Of all those who perished in the Great Sept, it was Margaery Tyrell’s death that hit me the hardest. Not just because we will never get to find out what Margaery’s end game was with the Faith, not because we lost one of Cersei’s best foils nor even because sweet and innocent Tommen lost his Queen, but because Natalie Dormer will no longer grace our TV screens.
I was first introduced to Natalie when I watched The Tudors, where she played Anne Boleyn. She was magnetic. I couldn’t take my eyes off of her, for both obvious and non-obvious reasons. But more than just her beauty and charisma onscreen, was the fact that she could act. Her final scenes on The Tudors were a master class. The show wasn’t the same after she was gone.
So I was plenty familiar with her when she was cast as Margaery Tyrell and, needless to say, I was thrilled with the choice. That being said, she didn’t quite fit the Margaery of the books, who was younger and more demure. Natalie’s strength isn’t playing shy and demure characters, so many fans suspected that the Margaery of the show would be different from the one in the books.
Those suspicions were confirmed right from the jump as Margaery worked to seduce King Renly to bring about an heir, even offering to let her brother Loras join in if that would help things along. This was most decidedly NOT the Margaery of the books. But Natalie player her so well that pretty soon the Margaery of the books faded from memory and she became Margaery.
They say that acting is all in the eyes and that is most certainly true in Natalie Dormer’s case. Her piercing blue eyes say so much. When she smiles, there is a twinkle there, as if you are sharing a secret. And when her eyes narrow, it’s as if she is staring into your soul, trying to ferret out your true motivations.
Natalie Dormer’s Margaery was a masterful player of the game. She had a way of ingratiating herself with powerful people. With that playful half-smile/half-smirk of hers, she would convince kings and princes that they were the most interesting person in the world. All the while gathering information about them that she could one day use to her advantage. Some of my favorite scenes of Natalie’s were her doing just that. First with Renly, then Joffrey, Tommen and lastly the High Sparrow. Each time Natalie plays Margaery’s feigned interest so well that at first you think she really is fascinated by crossbows or devoted to reading “The Seven-Pointed Star.” It’s only that twinkle in her eyes that belies Margaery’s true intentions.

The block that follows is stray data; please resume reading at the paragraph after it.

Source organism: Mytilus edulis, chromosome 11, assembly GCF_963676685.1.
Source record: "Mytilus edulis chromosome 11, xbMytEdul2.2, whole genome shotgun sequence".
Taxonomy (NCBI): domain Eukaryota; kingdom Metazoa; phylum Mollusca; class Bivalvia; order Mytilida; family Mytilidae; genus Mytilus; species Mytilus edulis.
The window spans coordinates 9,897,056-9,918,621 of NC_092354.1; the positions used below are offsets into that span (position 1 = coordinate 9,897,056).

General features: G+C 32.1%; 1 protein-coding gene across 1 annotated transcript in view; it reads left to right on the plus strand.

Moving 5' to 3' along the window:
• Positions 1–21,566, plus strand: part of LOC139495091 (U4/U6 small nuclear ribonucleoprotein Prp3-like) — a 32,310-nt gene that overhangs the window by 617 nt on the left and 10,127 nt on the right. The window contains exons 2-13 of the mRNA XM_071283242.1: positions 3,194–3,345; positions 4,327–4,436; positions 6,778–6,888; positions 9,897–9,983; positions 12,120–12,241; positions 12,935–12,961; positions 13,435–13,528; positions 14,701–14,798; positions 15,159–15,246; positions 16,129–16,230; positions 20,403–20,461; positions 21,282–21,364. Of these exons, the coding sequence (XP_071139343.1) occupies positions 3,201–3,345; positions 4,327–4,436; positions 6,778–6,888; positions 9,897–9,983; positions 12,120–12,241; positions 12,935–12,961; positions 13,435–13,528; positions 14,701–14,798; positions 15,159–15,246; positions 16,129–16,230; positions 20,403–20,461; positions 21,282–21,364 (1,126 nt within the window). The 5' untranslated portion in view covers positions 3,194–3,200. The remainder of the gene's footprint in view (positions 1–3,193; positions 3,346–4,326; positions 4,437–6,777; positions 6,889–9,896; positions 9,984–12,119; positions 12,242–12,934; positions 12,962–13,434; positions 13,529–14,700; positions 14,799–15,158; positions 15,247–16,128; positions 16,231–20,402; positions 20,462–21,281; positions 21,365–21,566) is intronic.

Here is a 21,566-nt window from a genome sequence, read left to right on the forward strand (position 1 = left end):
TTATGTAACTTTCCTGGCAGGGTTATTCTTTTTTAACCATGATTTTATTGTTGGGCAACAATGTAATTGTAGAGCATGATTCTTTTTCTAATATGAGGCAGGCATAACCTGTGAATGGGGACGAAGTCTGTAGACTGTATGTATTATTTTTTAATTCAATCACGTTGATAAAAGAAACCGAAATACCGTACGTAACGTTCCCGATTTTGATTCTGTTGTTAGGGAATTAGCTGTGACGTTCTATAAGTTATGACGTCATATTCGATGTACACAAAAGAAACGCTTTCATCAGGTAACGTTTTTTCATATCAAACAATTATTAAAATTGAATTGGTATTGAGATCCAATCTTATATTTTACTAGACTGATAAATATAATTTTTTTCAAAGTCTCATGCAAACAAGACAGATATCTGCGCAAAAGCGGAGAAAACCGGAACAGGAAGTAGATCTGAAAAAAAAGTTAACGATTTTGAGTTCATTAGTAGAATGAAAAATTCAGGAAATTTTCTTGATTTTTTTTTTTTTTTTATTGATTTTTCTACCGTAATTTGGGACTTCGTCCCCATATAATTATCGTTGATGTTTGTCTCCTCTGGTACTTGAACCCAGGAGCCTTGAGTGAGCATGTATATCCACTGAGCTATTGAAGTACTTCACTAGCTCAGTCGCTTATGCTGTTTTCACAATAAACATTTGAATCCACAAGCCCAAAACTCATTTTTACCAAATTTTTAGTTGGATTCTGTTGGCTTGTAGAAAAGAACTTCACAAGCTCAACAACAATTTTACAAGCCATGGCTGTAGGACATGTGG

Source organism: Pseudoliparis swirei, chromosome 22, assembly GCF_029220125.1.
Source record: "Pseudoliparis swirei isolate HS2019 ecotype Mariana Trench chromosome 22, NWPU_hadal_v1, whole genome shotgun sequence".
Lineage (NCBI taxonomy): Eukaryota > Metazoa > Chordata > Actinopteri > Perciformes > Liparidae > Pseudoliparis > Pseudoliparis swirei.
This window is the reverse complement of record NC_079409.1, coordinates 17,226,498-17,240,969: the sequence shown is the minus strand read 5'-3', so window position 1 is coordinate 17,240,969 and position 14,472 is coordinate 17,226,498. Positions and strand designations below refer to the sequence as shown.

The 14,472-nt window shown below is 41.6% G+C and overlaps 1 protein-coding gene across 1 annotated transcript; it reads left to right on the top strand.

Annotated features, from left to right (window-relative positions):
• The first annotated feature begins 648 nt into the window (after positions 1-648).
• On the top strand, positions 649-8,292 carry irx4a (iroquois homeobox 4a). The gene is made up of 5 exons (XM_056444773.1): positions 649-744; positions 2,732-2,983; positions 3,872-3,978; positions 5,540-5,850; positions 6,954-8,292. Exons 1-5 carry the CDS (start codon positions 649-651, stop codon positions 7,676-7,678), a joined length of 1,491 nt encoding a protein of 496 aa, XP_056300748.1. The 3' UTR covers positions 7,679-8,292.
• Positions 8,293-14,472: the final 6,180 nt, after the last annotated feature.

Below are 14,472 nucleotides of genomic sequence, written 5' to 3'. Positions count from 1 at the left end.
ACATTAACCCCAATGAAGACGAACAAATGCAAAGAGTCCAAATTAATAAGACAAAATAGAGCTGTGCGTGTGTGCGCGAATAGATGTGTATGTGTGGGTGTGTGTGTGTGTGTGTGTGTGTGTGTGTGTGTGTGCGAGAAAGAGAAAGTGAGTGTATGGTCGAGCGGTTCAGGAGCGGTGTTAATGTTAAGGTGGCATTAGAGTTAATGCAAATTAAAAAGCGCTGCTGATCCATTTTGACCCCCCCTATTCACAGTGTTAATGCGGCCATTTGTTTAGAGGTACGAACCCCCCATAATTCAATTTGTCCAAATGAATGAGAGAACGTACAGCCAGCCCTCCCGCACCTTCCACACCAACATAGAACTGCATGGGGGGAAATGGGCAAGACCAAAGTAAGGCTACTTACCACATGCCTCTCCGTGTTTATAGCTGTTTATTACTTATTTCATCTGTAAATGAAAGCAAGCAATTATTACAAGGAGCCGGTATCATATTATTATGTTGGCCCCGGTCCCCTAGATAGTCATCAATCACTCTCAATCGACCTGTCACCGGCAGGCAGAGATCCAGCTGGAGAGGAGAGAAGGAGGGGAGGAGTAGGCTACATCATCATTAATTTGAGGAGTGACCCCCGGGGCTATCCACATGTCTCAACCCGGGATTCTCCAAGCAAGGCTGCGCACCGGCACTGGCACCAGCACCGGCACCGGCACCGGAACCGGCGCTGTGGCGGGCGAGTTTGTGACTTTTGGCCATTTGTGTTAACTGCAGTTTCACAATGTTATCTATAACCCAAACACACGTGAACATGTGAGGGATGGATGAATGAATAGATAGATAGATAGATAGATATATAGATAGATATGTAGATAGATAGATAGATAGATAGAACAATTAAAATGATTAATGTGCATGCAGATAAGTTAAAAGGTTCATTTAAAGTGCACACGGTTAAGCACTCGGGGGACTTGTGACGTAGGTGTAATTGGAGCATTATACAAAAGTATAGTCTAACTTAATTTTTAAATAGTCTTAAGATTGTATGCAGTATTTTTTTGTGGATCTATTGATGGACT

The only one in King’s Landing who didn’t seem to be fooled by Margaery’s game was Cersei. That led to some of Natalie (and Lena’s) best work as Cersei and Margaery sparred with mostly cordial conversations that underneath it all were about two women vying over the most powerful men in the realm. Ultimately, Cersei wins that battle, but it is not Margaery’s fault as she recognizes what is about to happen, but is unable to convince others of their impending doom.
And so we must bid farewell to Natalie Dormer. Thankfully, this won’t be the last we see of her in films and TV as, since her casting on Game of Thrones, she has developed a bit of a Hollywood career, with roles in The Hunger Games and CBS’s Elementary. Her beauty and undeniable talent will keep her gainfully employed for the foreseeable future.
But we will certainly miss her on Thrones. Her Margaery was a formidable opponent for the other players in the game and brought a measure of graciousness and femininity to the screen, but unlike the Margaery of the book series, hers came with a steel resolve underneath.
“I want to be the queen,” she said. And she was.